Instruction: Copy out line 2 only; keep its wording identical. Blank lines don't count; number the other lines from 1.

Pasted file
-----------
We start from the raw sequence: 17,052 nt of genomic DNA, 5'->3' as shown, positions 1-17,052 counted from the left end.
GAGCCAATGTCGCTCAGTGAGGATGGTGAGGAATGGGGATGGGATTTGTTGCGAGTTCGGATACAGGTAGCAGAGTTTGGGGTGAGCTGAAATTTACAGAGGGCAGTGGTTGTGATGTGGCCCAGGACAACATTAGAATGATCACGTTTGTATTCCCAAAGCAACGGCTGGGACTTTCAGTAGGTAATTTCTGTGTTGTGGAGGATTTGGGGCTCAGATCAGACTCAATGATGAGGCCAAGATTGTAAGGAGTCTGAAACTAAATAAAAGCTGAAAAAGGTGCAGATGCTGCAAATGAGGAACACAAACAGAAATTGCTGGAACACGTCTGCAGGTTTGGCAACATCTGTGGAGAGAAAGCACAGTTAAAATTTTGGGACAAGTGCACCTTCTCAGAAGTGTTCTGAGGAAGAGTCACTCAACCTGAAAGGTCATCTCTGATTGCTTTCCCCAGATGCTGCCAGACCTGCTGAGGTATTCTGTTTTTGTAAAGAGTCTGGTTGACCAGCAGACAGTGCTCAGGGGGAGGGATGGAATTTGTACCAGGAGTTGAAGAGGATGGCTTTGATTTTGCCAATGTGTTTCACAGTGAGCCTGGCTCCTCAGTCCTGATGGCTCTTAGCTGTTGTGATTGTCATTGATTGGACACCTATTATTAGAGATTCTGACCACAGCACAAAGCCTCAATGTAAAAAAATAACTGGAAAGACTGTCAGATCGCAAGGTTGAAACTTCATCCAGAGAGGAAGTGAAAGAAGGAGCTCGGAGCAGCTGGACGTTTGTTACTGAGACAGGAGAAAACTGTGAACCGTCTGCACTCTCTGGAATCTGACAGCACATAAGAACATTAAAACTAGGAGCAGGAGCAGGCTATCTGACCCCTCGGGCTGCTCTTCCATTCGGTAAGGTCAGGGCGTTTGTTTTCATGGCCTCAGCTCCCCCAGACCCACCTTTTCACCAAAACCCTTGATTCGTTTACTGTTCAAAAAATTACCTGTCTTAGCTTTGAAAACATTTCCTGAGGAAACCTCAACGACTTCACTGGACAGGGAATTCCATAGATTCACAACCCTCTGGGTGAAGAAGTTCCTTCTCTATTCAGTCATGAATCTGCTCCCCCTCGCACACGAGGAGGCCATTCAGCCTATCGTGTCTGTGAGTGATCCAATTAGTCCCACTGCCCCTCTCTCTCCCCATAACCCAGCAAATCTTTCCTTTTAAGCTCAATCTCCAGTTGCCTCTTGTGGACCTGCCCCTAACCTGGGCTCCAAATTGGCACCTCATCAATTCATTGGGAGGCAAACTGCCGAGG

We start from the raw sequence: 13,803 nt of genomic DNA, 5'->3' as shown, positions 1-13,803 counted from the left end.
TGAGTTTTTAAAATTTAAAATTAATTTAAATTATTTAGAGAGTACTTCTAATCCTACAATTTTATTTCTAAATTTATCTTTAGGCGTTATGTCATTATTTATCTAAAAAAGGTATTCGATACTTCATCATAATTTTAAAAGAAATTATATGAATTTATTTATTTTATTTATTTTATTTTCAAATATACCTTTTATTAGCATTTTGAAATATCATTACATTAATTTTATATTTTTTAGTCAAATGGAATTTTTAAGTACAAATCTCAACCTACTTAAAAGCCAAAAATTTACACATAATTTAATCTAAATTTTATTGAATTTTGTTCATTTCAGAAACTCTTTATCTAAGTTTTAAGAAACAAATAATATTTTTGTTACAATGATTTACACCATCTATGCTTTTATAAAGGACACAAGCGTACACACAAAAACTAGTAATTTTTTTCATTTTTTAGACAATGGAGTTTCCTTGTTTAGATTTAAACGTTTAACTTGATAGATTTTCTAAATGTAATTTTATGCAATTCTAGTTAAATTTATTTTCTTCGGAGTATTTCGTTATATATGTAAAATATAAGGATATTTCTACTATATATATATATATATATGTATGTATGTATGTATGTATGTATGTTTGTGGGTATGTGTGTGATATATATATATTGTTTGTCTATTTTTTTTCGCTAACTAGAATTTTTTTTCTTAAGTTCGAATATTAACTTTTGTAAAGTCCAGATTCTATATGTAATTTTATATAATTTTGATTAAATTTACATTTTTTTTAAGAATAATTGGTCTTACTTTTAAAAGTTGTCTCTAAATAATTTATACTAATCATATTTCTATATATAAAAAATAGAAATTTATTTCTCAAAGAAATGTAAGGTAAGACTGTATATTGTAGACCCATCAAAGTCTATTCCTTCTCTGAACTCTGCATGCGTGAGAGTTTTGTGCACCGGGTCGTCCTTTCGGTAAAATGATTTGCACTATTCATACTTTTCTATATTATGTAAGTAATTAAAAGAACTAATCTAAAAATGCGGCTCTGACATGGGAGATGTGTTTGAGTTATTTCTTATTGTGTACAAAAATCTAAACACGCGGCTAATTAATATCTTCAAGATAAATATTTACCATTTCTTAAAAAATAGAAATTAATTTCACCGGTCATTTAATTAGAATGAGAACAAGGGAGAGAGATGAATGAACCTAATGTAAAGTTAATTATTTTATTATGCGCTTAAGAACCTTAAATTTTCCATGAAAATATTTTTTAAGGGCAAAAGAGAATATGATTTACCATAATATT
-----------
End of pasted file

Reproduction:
GAGCCAATGTCGCTCAGTGAGGATGGTGAGGAATGGGGATGGGATTTGTTGCGAGTTCGGATACAGGTAGCAGAGTTTGGGGTGAGCTGAAATTTACAGAGGGCAGTGGTTGTGATGTGGCCCAGGACAACATTAGAATGATCACGTTTGTATTCCCAAAGCAACGGCTGGGACTTTCAGTAGGTAATTTCTGTGTTGTGGAGGATTTGGGGCTCAGATCAGACTCAATGATGAGGCCAAGATTGTAAGGAGTCTGAAACTAAATAAAAGCTGAAAAAGGTGCAGATGCTGCAAATGAGGAACACAAACAGAAATTGCTGGAACACGTCTGCAGGTTTGGCAACATCTGTGGAGAGAAAGCACAGTTAAAATTTTGGGACAAGTGCACCTTCTCAGAAGTGTTCTGAGGAAGAGTCACTCAACCTGAAAGGTCATCTCTGATTGCTTTCCCCAGATGCTGCCAGACCTGCTGAGGTATTCTGTTTTTGTAAAGAGTCTGGTTGACCAGCAGACAGTGCTCAGGGGGAGGGATGGAATTTGTACCAGGAGTTGAAGAGGATGGCTTTGATTTTGCCAATGTGTTTCACAGTGAGCCTGGCTCCTCAGTCCTGATGGCTCTTAGCTGTTGTGATTGTCATTGATTGGACACCTATTATTAGAGATTCTGACCACAGCACAAAGCCTCAATGTAAAAAAATAACTGGAAAGACTGTCAGATCGCAAGGTTGAAACTTCATCCAGAGAGGAAGTGAAAGAAGGAGCTCGGAGCAGCTGGACGTTTGTTACTGAGACAGGAGAAAACTGTGAACCGTCTGCACTCTCTGGAATCTGACAGCACATAAGAACATTAAAACTAGGAGCAGGAGCAGGCTATCTGACCCCTCGGGCTGCTCTTCCATTCGGTAAGGTCAGGGCGTTTGTTTTCATGGCCTCAGCTCCCCCAGACCCACCTTTTCACCAAAACCCTTGATTCGTTTACTGTTCAAAAAATTACCTGTCTTAGCTTTGAAAACATTTCCTGAGGAAACCTCAACGACTTCACTGGACAGGGAATTCCATAGATTCACAACCCTCTGGGTGAAGAAGTTCCTTCTCTATTCAGTCATGAATCTGCTCCCCCTCGCACACGAGGAGGCCATTCAGCCTATCGTGTCTGTGAGTGATCCAATTAGTCCCACTGCCCCTCTCTCTCCCCATAACCCAGCAAATCTTTCCTTTTAAGCTCAATCTCCAGTTGCCTCTTGTGGACCTGCCCCTAACCTGGGCTCCAAATTGGCACCTCATCAATTCATTGGGAGGCAAACTGCCGAGG